And I think this overinvestment in product-based solutions also speaks to a failure, one, of the government and our society not really impressing upon people the importance of policy, and the importance of long-term change, and really sticking with fights. And two, it speaks to a frustration that people have that these fights don’t matter in the end, that policy will never change, that we are so not in control of the greater forces that govern our lives that we might as well just change the tiny sphere that we have access to through our income or our means, and that’s enough.
Yeah, it does definitely feel like everybody wants there to be a consumer-based solution because we’ve been told that, like, that’s how you change things, by buying a different product, or not buying from somewhere, or picking this company over that company, and that’s your only vector to be able to, sort of, have a voice in the system, which is obviously a very problematic and frustrating thing to feel, where it’s like, “I care about the future of food, so I guess if I make this purchase from this company, then I’m doing the right thing,” as opposed to collective action or the much harder, slower, more demoralizing work of organizing in some way.
Right. Again, to go back to the question of food scarcity. Insects are not the solution to that because there already is enough food for everyone on this planet. The problem is getting them that food of good quality, that is culturally appropriate, and that actually feeds people who need it. You can just see, like, it’s obvious, I could order an insane amount of food delivered to my door right now after this call, and many people don’t have that option. Why is that?
So, this is sort of an unfair question given everything we’ve just talked about, but I’m going to ask anyway. What is the food of the future?
[laughs] That’s such an unfair question. I mean, I don’t know. I don’t think there is one. I don’t think it makes sense to even think about it. I think we have to be more specific too when we ask that question of… what do you mean by food of the future? Do you mean, what are rich people going to be eating? Or what are the working class going to be eating? What are people going to be eating because they want to, and what are they going to be eating because they have to? I think those are all really different questions. It’s hard to say what we’ll be eating in the year 3020. Will there be a planet? I don’t know.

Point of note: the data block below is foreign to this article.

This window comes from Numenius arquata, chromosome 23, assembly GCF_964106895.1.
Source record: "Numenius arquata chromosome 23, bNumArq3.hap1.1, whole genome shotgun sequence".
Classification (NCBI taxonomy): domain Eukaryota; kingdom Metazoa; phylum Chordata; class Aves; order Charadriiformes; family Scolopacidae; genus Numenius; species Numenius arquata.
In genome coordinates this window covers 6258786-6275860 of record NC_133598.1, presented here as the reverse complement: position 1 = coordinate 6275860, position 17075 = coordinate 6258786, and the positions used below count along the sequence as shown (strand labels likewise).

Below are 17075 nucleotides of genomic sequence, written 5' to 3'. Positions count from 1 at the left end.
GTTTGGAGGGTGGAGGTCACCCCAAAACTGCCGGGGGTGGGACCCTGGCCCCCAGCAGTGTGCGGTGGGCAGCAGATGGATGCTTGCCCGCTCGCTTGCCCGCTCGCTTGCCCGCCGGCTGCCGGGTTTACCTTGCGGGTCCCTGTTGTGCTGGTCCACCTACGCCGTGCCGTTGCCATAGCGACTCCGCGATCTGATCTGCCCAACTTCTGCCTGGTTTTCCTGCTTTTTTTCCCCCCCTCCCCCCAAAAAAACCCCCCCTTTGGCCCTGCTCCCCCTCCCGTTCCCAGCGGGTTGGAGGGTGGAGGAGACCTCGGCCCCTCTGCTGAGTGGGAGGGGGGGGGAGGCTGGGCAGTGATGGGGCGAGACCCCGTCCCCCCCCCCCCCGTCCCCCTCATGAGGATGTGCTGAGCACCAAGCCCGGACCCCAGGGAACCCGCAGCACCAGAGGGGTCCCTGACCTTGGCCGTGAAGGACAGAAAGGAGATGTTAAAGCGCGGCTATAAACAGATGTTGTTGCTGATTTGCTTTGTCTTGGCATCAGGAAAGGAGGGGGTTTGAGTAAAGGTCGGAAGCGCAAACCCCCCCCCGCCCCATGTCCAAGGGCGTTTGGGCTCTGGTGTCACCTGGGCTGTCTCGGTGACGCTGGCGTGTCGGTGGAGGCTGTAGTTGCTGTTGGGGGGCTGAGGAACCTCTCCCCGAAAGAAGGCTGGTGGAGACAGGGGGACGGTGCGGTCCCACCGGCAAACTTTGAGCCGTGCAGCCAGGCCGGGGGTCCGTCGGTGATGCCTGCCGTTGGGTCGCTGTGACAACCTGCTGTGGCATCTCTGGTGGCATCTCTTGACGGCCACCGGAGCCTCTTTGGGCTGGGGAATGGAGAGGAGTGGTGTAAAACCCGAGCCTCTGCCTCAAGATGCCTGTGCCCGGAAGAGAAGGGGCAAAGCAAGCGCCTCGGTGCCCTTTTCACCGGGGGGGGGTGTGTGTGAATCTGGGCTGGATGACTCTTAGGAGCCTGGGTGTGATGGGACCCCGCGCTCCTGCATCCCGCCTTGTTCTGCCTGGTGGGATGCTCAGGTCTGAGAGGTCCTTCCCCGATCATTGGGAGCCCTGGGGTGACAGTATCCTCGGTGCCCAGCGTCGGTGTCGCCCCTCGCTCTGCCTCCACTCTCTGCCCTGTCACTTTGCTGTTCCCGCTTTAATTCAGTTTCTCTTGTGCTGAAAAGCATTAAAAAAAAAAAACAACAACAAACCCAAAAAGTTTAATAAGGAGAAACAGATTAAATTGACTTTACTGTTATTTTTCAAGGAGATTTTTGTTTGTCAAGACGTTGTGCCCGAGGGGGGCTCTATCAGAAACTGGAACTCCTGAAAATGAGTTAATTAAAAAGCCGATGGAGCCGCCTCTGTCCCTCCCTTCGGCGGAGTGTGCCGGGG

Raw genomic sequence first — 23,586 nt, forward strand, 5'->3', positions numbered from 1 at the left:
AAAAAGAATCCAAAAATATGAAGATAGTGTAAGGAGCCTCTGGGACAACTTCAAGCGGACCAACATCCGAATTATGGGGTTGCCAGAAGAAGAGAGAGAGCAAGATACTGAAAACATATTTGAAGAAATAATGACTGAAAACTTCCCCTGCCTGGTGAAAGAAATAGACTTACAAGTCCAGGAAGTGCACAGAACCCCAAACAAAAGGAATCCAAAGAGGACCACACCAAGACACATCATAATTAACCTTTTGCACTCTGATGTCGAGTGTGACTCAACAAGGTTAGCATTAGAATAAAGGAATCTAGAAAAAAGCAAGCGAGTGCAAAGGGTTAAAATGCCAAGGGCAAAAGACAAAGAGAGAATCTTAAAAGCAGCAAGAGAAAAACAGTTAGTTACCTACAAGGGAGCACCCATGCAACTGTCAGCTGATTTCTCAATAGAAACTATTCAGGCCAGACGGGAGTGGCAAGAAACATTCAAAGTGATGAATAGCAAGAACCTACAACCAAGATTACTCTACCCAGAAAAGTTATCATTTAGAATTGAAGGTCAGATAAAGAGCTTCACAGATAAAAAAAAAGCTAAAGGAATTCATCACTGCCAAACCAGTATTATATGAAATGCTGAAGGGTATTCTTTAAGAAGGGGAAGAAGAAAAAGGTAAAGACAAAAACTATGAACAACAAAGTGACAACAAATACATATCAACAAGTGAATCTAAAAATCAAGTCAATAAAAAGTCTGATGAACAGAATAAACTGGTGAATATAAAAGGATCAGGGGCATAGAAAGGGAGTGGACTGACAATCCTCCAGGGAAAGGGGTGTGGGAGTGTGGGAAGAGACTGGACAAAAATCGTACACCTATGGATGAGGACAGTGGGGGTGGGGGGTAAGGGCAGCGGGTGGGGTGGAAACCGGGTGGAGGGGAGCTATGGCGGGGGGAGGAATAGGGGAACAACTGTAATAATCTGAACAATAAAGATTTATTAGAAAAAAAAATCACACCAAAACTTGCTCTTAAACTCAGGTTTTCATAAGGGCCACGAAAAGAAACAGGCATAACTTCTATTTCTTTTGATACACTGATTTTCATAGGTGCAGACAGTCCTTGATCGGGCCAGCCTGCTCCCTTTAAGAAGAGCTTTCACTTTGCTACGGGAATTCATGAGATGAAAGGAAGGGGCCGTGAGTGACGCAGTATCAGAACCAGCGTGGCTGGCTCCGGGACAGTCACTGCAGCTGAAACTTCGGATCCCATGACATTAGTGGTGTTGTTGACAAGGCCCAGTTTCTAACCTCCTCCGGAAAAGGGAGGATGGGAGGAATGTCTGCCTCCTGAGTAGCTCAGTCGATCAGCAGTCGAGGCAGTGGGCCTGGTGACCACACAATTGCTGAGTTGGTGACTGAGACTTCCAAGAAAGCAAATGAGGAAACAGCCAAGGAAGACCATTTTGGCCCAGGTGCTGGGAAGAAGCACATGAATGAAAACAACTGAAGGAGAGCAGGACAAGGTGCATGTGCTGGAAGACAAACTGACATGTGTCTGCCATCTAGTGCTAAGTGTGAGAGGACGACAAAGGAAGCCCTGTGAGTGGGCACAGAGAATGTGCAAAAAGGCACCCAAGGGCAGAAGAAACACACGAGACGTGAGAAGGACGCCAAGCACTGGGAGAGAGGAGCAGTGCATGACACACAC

I feel confident in saying there will be a planet. Will there be humans? Not so confident.
True. Will there be food on that planet? Not sure.
Yeah. Is there anything that you are excited about, at least, in terms of changes that might be coming, new ideas, or anything that you’re like, “Oh, that would be great for us to have”?
Okay, my goofy answer is: boba ice cream is an amazing innovation. I’m very happy…
Wait… Is it ice cream with boba in it? Or is it…
I see. Okay.
It’s like a milk tea flavored popsicle with boba in it.
That is amazing.
So, that is a great food of the present, near future, that many have enjoyed, including myself.
I can’t wait for the New York Times to discover it in three years and write about it.
[laughs] Right. And I think the really interesting thing that I’m seeing right now, as we are speaking during this pandemic, and during a time when many people who are in the restaurant, food and beverage industries, have found themselves under- or unemployed, a lot of people who are really talented and know their way around kitchens are starting, you know, cottage businesses, or like gray market businesses where they are grilling chicken for their neighborhood, or making tacos in their garage, or selling tamales on Facebook. It’s a really interesting thing where, I think, we’re at this critical mass point where many diners are actually less worried about that too, as far as safety goes. They’re just like, “Yeah, I’m going to go to this garage and eat a taco. Why not? Definitely the health inspector has never been to this place, but that’s fine.”